Many years ago, Deja News began archiving all Usenet feeds and making its archive publicly available. Back when Deja first started there was a lot of hype about how valuable owning a complete archive of Usenet would be. In fact Deja was just one of several companies who were talking about building a business on top of Usenet.
To my knowledge Deja never came close to being profitable even though it tried every idea under the sun to turn a profit (they certainly deserve an A for effort). It looked like Deja was going to go under and take their Usenet database with them, when Google announced they were purchasing the Usenet database.
That sounded like a perfect arrangement to me. Unfortunately, a lot of Deja users are whining because Google took part of the Deja archive offline for awhile to better integrate the Usenet archive with Google’s other services. A typical comment is from Deja user Frank Davies,
I used Deja three or more times a day. I’m enraged that it has been taken from me. It’s as if a private firm bought and then closed down all of Manhattan’s public libraries for a few months simply because they wanted to rearrange the bookshelves.
Give me a break. As someone on Slashdot added, maybe he should sue and demand his money back!
Since all Usenet posts are available publicly, there is nothing stopping anyone who wants to create their own searchable archive from doing so, and anybody paying attention would have seen the writing on the wall months ago that Deja’s archive was in serious trouble. For these people to whine that Deja and/or Google owes them something — especially the source code Deja uses for searching Usenet — is ludicrous.
Davies claims that, “We simply cannot lose access to the collected wisdom that is contained in Usenet. It’s an important piece of history that must be preserved.” Well, okay, lets see him put up the money needed to maintain such an archive. The bottom line is that doing so is simply not cheap and rather than blasting Google for coming to Deja’s rescue, they should be glad that somebody’s willing to take a risk of putting up real money for the archive.
The BBC recently ran a profile of Amna Badri, a campaigner against female genital mutilation who herself was a victim of the practice at the age of six in Sudan.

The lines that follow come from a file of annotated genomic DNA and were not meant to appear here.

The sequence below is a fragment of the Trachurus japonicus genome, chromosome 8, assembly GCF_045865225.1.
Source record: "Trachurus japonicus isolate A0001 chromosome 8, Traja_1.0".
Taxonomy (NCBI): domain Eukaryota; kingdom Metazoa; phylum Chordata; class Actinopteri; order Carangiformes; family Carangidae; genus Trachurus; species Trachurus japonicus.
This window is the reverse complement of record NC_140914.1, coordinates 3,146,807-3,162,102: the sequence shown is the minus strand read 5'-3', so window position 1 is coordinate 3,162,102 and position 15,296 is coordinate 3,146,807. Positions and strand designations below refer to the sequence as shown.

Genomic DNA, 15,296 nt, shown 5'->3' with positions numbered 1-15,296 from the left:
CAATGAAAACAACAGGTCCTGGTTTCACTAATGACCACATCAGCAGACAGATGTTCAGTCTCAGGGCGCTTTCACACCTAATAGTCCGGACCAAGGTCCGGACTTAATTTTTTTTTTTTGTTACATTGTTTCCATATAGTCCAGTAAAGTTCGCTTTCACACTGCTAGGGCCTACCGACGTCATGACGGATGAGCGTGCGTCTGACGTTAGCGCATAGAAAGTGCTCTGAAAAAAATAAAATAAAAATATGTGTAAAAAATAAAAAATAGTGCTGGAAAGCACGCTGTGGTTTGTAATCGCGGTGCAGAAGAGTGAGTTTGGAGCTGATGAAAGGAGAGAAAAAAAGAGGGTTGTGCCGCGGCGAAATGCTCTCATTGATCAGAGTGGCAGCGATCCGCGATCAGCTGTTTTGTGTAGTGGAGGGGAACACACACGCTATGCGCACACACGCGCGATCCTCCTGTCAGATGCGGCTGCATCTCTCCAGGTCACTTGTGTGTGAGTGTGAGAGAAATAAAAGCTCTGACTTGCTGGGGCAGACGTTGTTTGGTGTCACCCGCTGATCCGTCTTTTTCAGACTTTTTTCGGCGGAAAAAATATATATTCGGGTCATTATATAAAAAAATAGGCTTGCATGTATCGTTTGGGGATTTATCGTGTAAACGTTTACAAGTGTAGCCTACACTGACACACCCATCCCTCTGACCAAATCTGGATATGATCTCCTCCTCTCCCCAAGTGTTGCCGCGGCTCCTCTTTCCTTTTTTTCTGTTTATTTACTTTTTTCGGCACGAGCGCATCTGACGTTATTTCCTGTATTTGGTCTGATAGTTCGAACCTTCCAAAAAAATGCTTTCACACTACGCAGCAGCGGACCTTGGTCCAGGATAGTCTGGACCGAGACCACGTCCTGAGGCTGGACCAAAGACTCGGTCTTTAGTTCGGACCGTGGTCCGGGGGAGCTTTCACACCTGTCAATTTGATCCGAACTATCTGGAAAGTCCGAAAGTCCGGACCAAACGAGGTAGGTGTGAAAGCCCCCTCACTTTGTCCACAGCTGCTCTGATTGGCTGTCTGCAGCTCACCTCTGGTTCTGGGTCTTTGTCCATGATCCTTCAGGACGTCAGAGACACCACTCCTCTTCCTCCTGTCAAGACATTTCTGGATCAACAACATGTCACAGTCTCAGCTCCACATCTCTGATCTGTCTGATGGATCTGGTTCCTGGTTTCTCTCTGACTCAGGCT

Badri describes her own experience when she and her sister, then only five, were circumcised. Badri and her sister underwent the mildest form of female circumcision in which a part of the clitoris is removed. She describes how she and her sister were teased by other girls who had undergone what is called phoronic circumcision — the clitoris is completely removed and the outer lips of the vagina are sown shut so that only a small area for urination and menstruation is left open.
Badri told the BBC that friends who underwent phoronic circumcision experienced many health problems in later years, as can be imagined, but that for the most part they still supported the procedure,
They had complications starting from when they started their periods. They had a lot of pain because the blood can’t easily get out, also a lot of them had continual abscesses. The most complicated situation is childbirth because they have to be cut open and then they insist on being re-circumcised, stitched up again.
Badri left Sudan to become a political refugee, with her family, in Great Britain in 1997. The BBC reports that she now works with organizations to help women who have been circumcised take advantage of health services, as well as efforts to convince women in Great Britain — where FGM is illegal — not to take their young daughters back to Sudan for the procedure.
Circumcision: One woman’s story. Cindi John, The BBC, February 18, 2001.
An Associated Press story about concept mapping is making the rounds and getting a lot of attention from the usual suspects. The story discusses work at the Institute for Human and Machine Cognition designed to find a better way to browse information on the web.
IHMC associate director Alberto Canas wants to know, “Why should we organize it as pages? There’s no reason. It’s just that we’re used to it.” He thinks it would be much easier to browse concept maps that provide a graphic representation of a subject and all its related subjects.
I think Canas is on the wrong track. Concept mapping or mind mapping or whatever you want to call it is an excellent way to brainstorm or for individuals or groups to begin to find ways to organize information they already have, but for general use concept maps are extremely confusing and almost useless in my experience as everyday navigation tools.
One of the existing concept maps the Associated Press mentions, for example, is NASA’s concept map for its Center for Mars Exploration, which nicely illustrates everything that is wrong with concept maps.